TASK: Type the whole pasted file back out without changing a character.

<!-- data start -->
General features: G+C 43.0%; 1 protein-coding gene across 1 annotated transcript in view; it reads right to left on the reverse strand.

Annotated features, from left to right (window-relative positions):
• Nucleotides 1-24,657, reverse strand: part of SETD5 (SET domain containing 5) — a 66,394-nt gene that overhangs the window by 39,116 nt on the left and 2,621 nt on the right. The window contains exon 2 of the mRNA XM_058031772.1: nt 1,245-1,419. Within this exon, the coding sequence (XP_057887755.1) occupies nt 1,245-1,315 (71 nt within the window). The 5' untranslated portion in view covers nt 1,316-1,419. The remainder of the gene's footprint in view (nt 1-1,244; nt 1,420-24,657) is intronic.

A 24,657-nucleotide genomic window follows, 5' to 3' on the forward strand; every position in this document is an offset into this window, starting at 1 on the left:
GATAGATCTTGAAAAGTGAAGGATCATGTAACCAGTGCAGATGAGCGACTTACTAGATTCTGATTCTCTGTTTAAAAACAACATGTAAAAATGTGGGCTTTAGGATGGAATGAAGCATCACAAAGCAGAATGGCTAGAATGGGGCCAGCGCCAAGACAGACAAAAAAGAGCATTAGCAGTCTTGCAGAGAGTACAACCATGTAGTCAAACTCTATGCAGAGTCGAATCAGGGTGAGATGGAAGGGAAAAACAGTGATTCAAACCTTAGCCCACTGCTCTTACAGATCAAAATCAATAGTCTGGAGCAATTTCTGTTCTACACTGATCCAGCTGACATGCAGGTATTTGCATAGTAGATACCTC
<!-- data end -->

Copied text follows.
General features: G+C 43.0%; 1 protein-coding gene across 1 annotated transcript in view; it reads right to left on the reverse strand.

Annotated features, from left to right (window-relative positions):
• Nucleotides 1-24,657, reverse strand: part of SETD5 (SET domain containing 5) — a 66,394-nt gene that overhangs the window by 39,116 nt on the left and 2,621 nt on the right. The window contains exon 2 of the mRNA XM_058031772.1: nt 1,245-1,419. Within this exon, the coding sequence (XP_057887755.1) occupies nt 1,245-1,315 (71 nt within the window). The 5' untranslated portion in view covers nt 1,316-1,419. The remainder of the gene's footprint in view (nt 1-1,244; nt 1,420-24,657) is intronic.

A 24,657-nucleotide genomic window follows, 5' to 3' on the forward strand; every position in this document is an offset into this window, starting at 1 on the left:
GATAGATCTTGAAAAGTGAAGGATCATGTAACCAGTGCAGATGAGCGACTTACTAGATTCTGATTCTCTGTTTAAAAACAACATGTAAAAATGTGGGCTTTAGGATGGAATGAAGCATCACAAAGCAGAATGGCTAGAATGGGGCCAGCGCCAAGACAGACAAAAAAGAGCATTAGCAGTCTTGCAGAGAGTACAACCATGTAGTCAAACTCTATGCAGAGTCGAATCAGGGTGAGATGGAAGGGAAAAACAGTGATTCAAACCTTAGCCCACTGCTCTTACAGATCAAAATCAATAGTCTGGAGCAATTTCTGTTCTACACTGATCCAGCTGACATGCAGGTATTTGCATAGTAGATACCTC